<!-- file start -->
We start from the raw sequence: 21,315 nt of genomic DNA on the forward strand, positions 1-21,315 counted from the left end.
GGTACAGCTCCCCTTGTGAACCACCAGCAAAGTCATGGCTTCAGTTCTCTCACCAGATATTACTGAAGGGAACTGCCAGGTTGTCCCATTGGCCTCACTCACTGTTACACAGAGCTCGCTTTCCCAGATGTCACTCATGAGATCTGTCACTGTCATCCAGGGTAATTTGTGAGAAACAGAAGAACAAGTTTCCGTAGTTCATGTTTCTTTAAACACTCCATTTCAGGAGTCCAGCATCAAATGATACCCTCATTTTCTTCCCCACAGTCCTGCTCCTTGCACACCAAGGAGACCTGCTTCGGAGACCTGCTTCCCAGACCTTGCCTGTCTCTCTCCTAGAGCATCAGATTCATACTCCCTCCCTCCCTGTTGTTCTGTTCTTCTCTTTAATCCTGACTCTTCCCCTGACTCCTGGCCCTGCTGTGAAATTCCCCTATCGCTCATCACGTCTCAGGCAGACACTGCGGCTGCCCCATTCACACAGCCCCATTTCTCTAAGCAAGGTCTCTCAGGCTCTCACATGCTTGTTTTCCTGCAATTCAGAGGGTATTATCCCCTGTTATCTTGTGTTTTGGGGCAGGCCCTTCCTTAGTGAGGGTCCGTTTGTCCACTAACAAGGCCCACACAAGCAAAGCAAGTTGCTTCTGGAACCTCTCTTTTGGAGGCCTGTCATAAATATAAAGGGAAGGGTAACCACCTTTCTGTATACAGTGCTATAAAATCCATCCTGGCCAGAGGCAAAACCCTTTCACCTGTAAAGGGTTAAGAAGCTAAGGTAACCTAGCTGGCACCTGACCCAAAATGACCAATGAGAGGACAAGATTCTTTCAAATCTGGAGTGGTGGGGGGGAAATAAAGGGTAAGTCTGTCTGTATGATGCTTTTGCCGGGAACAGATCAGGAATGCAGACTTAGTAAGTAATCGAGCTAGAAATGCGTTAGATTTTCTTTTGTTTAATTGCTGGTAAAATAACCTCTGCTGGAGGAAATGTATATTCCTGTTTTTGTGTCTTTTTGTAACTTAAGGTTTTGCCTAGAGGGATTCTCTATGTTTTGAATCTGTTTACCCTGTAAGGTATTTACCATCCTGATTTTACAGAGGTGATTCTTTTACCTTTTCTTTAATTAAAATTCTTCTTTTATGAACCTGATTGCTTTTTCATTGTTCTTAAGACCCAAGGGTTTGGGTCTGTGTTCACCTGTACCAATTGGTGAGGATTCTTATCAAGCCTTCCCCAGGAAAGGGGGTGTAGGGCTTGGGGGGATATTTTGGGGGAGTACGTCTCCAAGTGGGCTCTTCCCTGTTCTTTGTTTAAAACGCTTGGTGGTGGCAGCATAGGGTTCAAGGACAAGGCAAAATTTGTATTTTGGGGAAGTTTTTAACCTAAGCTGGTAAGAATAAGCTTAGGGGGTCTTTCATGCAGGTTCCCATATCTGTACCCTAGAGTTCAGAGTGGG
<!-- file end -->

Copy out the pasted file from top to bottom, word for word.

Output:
We start from the raw sequence: 21,315 nt of genomic DNA on the forward strand, positions 1-21,315 counted from the left end.
GGTACAGCTCCCCTTGTGAACCACCAGCAAAGTCATGGCTTCAGTTCTCTCACCAGATATTACTGAAGGGAACTGCCAGGTTGTCCCATTGGCCTCACTCACTGTTACACAGAGCTCGCTTTCCCAGATGTCACTCATGAGATCTGTCACTGTCATCCAGGGTAATTTGTGAGAAACAGAAGAACAAGTTTCCGTAGTTCATGTTTCTTTAAACACTCCATTTCAGGAGTCCAGCATCAAATGATACCCTCATTTTCTTCCCCACAGTCCTGCTCCTTGCACACCAAGGAGACCTGCTTCGGAGACCTGCTTCCCAGACCTTGCCTGTCTCTCTCCTAGAGCATCAGATTCATACTCCCTCCCTCCCTGTTGTTCTGTTCTTCTCTTTAATCCTGACTCTTCCCCTGACTCCTGGCCCTGCTGTGAAATTCCCCTATCGCTCATCACGTCTCAGGCAGACACTGCGGCTGCCCCATTCACACAGCCCCATTTCTCTAAGCAAGGTCTCTCAGGCTCTCACATGCTTGTTTTCCTGCAATTCAGAGGGTATTATCCCCTGTTATCTTGTGTTTTGGGGCAGGCCCTTCCTTAGTGAGGGTCCGTTTGTCCACTAACAAGGCCCACACAAGCAAAGCAAGTTGCTTCTGGAACCTCTCTTTTGGAGGCCTGTCATAAATATAAAGGGAAGGGTAACCACCTTTCTGTATACAGTGCTATAAAATCCATCCTGGCCAGAGGCAAAACCCTTTCACCTGTAAAGGGTTAAGAAGCTAAGGTAACCTAGCTGGCACCTGACCCAAAATGACCAATGAGAGGACAAGATTCTTTCAAATCTGGAGTGGTGGGGGGGAAATAAAGGGTAAGTCTGTCTGTATGATGCTTTTGCCGGGAACAGATCAGGAATGCAGACTTAGTAAGTAATCGAGCTAGAAATGCGTTAGATTTTCTTTTGTTTAATTGCTGGTAAAATAACCTCTGCTGGAGGAAATGTATATTCCTGTTTTTGTGTCTTTTTGTAACTTAAGGTTTTGCCTAGAGGGATTCTCTATGTTTTGAATCTGTTTACCCTGTAAGGTATTTACCATCCTGATTTTACAGAGGTGATTCTTTTACCTTTTCTTTAATTAAAATTCTTCTTTTATGAACCTGATTGCTTTTTCATTGTTCTTAAGACCCAAGGGTTTGGGTCTGTGTTCACCTGTACCAATTGGTGAGGATTCTTATCAAGCCTTCCCCAGGAAAGGGGGTGTAGGGCTTGGGGGGATATTTTGGGGGAGTACGTCTCCAAGTGGGCTCTTCCCTGTTCTTTGTTTAAAACGCTTGGTGGTGGCAGCATAGGGTTCAAGGACAAGGCAAAATTTGTATTTTGGGGAAGTTTTTAACCTAAGCTGGTAAGAATAAGCTTAGGGGGTCTTTCATGCAGGTTCCCATATCTGTACCCTAGAGTTCAGAGTGGG